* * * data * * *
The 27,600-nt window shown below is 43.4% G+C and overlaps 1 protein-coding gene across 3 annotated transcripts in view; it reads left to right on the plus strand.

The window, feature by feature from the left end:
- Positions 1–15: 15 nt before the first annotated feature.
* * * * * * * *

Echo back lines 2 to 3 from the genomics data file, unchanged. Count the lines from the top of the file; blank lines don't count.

The window, feature by feature from the left end:
- Positions 1–15: 15 nt before the first annotated feature.